- National disease-specific clinical studies implemented at MedAustron and developed in collaboration with Austrian oncology groups;
- Multicentre trial participation with international proton centres; and
- Multicentre trial participation with international carbon-ion centres (HIT, CNAO, National Institute of Radiological Sciences in Japan, etc.).
Piero Fossati also shared with the participants the astonishing history of CIRT in treatment of pancreatic carcinoma based on the experience of NIRS and other Japanese centres. Two-year overall survival is reaching 40% to 50%. This compares with the most aggressive chemo-radiotherapy with photons, which hardly obtains about 20%. However, these results are similar to Folfirinox results – notice that the latter can only be achieved for those patients who may tolerate it! He discussed the US National Cancer Institute’s call for a project that is issuing a Chinese phase I trial, and the CIPHER project with Texas University in Dallas, US, and the NIRS, activated at the end of May 2019.
Piero Fossati after treating his first patient with carbon-ion in MedAustron in discussion with Robert Orecchia.
In the same sessions, participants could also hear the latest advances of the randomised trial called PHRC-ETOILE (France-Italy). Jacques Balosso (Grenoble, Caen, Archade) presented in detail this well-known trial of carbon ion radiotherapy versus photons or proton radiotherapy (PHRC-ETOILE_ULICE), which is a collaboration between Lyon University Hospital and CNAO to set up the first transnational randomised trial for CIRT. It was activated at the end of 2017. About 16 centres in France are contributing to the recruitment of patients who are treated at CNAO when randomised in the CIRT arm. The eligible cases are sarcomas, spine or sacrum chordomas and adenoid cystic carcinoma of head and neck.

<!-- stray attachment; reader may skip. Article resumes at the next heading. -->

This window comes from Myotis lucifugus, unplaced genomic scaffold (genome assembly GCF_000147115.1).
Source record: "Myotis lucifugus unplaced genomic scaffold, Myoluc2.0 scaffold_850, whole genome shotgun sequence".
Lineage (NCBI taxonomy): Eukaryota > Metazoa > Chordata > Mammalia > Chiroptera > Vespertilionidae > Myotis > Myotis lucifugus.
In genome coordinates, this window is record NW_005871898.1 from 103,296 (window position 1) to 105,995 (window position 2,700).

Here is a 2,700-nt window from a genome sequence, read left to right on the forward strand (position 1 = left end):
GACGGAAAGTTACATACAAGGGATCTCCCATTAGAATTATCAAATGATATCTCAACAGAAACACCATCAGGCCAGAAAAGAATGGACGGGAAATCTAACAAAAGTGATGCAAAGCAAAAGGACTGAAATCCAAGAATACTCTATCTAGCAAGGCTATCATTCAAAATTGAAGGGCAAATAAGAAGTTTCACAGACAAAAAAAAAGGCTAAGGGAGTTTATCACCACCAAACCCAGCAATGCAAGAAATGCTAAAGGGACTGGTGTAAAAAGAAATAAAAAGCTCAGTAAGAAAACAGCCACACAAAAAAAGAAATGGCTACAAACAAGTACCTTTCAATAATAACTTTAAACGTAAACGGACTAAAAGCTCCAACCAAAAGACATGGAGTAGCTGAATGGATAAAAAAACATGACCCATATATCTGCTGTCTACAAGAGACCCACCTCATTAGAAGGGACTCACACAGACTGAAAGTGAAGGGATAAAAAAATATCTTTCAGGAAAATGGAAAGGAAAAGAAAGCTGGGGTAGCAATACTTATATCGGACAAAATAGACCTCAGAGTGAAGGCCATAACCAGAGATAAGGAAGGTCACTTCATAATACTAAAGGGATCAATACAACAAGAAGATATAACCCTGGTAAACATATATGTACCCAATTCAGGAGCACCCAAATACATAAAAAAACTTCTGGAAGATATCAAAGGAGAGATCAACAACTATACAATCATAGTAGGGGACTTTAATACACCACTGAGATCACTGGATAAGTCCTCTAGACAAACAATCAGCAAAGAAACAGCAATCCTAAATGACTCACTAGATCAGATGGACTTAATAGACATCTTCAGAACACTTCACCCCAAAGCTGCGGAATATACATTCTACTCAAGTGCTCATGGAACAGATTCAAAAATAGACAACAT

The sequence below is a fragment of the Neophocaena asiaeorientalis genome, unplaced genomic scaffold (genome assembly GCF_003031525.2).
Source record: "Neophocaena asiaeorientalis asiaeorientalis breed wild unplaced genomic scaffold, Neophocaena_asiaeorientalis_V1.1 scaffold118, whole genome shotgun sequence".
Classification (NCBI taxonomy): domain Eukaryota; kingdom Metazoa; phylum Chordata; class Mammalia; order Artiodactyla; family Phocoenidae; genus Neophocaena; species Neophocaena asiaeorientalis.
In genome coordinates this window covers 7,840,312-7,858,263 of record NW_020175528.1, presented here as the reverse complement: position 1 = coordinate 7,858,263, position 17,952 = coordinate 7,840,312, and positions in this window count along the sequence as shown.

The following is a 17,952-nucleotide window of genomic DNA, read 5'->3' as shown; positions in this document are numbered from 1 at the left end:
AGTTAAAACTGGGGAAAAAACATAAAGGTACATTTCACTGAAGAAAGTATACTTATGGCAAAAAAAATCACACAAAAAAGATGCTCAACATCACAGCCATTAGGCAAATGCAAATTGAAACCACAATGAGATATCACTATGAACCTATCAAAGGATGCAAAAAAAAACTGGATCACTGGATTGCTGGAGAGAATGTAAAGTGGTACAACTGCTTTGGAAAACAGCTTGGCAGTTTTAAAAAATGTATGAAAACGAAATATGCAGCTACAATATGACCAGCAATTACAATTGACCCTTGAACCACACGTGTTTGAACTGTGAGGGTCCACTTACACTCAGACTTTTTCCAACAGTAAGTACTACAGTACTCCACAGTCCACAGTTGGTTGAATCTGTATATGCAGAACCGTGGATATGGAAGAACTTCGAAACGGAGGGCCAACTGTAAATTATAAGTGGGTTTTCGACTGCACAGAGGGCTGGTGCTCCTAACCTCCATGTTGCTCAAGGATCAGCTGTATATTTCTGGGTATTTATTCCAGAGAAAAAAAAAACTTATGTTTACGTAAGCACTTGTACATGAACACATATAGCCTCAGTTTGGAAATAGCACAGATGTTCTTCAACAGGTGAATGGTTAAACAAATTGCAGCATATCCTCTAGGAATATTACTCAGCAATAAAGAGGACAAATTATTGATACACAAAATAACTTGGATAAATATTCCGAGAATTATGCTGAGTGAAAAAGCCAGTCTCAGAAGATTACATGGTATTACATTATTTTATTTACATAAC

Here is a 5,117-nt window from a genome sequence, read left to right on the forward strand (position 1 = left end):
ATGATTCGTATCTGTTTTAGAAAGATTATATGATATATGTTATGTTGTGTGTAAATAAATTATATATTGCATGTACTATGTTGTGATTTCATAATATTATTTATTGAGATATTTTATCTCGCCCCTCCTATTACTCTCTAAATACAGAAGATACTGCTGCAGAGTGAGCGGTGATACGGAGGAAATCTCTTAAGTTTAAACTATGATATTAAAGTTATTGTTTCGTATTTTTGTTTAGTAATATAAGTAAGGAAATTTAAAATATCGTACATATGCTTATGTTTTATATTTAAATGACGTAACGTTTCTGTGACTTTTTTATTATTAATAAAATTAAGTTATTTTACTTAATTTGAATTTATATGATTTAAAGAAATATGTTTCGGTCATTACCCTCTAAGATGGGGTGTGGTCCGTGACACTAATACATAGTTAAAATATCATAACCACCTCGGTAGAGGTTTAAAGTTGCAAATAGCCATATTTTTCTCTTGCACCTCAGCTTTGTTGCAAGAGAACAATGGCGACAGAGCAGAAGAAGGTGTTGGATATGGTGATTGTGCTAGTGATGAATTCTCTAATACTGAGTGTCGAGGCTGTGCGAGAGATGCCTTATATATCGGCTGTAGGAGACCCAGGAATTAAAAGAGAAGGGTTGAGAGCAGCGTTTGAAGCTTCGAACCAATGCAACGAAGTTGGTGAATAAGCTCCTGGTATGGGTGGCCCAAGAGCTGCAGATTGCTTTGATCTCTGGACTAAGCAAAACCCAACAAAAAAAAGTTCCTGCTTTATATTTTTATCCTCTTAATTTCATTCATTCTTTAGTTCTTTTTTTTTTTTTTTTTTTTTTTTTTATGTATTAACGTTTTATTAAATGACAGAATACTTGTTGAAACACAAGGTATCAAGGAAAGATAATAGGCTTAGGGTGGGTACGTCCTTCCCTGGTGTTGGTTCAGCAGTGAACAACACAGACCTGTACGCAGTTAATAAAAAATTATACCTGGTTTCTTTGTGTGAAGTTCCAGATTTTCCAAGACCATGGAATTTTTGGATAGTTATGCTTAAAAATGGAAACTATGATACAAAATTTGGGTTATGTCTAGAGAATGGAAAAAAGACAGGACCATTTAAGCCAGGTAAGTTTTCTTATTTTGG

A software application for radiotherapy hypoxia dose painting was presented by Michaël Gérard (Centre François Baclesse, Archade) replacing a report on the European Particle Therapy Network. This very technical software presentation demonstrated that hypoxia-guided dose painting was possible and would be part of fast-approaching optimisation tools for photon therapy as well as particle therapy, as also shown by Walter Tinganelli (GSI Helmholtz Centre for Heavy Ion Research, Darmstadt, Germany).
The need for randomised clinical trials in particle therapy was stressed by Enrico Clementel (European Organisation for the Research and Treatment of Cancer, EORTC), who offered a very comprehensive presentation on the role and goals of EORTC. He specifically discussed all the painful topics regarding the difficulties of obtaining the high level of proof necessary to buy medical devices, as is the case for particle therapy.
Find out more about the various presentations and the latest reports on clinical trials at the meeting’s website: https://indico.cern.ch/event/783037/timetable/#all.detailed .
The meeting took place in beautiful Caen, where the participants could enjoy the incredible architecture of the city.
Centre François Baclesse